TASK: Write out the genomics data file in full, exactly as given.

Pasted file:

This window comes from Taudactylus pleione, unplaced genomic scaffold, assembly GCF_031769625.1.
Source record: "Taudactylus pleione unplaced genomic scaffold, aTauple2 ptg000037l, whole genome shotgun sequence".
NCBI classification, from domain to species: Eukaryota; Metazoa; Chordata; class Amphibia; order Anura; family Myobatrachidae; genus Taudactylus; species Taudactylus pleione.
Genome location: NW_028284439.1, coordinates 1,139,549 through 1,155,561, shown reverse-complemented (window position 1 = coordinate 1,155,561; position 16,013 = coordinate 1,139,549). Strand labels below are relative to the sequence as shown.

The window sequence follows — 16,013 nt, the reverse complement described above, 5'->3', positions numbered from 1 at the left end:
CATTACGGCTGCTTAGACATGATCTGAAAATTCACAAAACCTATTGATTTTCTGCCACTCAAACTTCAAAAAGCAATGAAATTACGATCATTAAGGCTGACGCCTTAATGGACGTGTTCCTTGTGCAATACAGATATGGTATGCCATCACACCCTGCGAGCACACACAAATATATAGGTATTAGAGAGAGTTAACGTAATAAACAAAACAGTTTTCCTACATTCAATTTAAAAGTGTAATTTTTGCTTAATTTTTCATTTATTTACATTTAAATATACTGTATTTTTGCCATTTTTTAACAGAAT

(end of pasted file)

This window comes from Taudactylus pleione, unplaced genomic scaffold, assembly GCF_031769625.1.
Source record: "Taudactylus pleione unplaced genomic scaffold, aTauple2 ptg000037l, whole genome shotgun sequence".
NCBI classification, from domain to species: Eukaryota; Metazoa; Chordata; class Amphibia; order Anura; family Myobatrachidae; genus Taudactylus; species Taudactylus pleione.
Genome location: NW_028284439.1, coordinates 1,139,549 through 1,155,561, shown reverse-complemented (window position 1 = coordinate 1,155,561; position 16,013 = coordinate 1,139,549). Strand labels below are relative to the sequence as shown.

The window sequence follows — 16,013 nt, the reverse complement described above, 5'->3', positions numbered from 1 at the left end:
CATTACGGCTGCTTAGACATGATCTGAAAATTCACAAAACCTATTGATTTTCTGCCACTCAAACTTCAAAAAGCAATGAAATTACGATCATTAAGGCTGACGCCTTAATGGACGTGTTCCTTGTGCAATACAGATATGGTATGCCATCACACCCTGCGAGCACACACAAATATATAGGTATTAGAGAGAGTTAACGTAATAAACAAAACAGTTTTCCTACATTCAATTTAAAAGTGTAATTTTTGCTTAATTTTTCATTTATTTACATTTAAATATACTGTATTTTTGCCATTTTTTAACAGAAT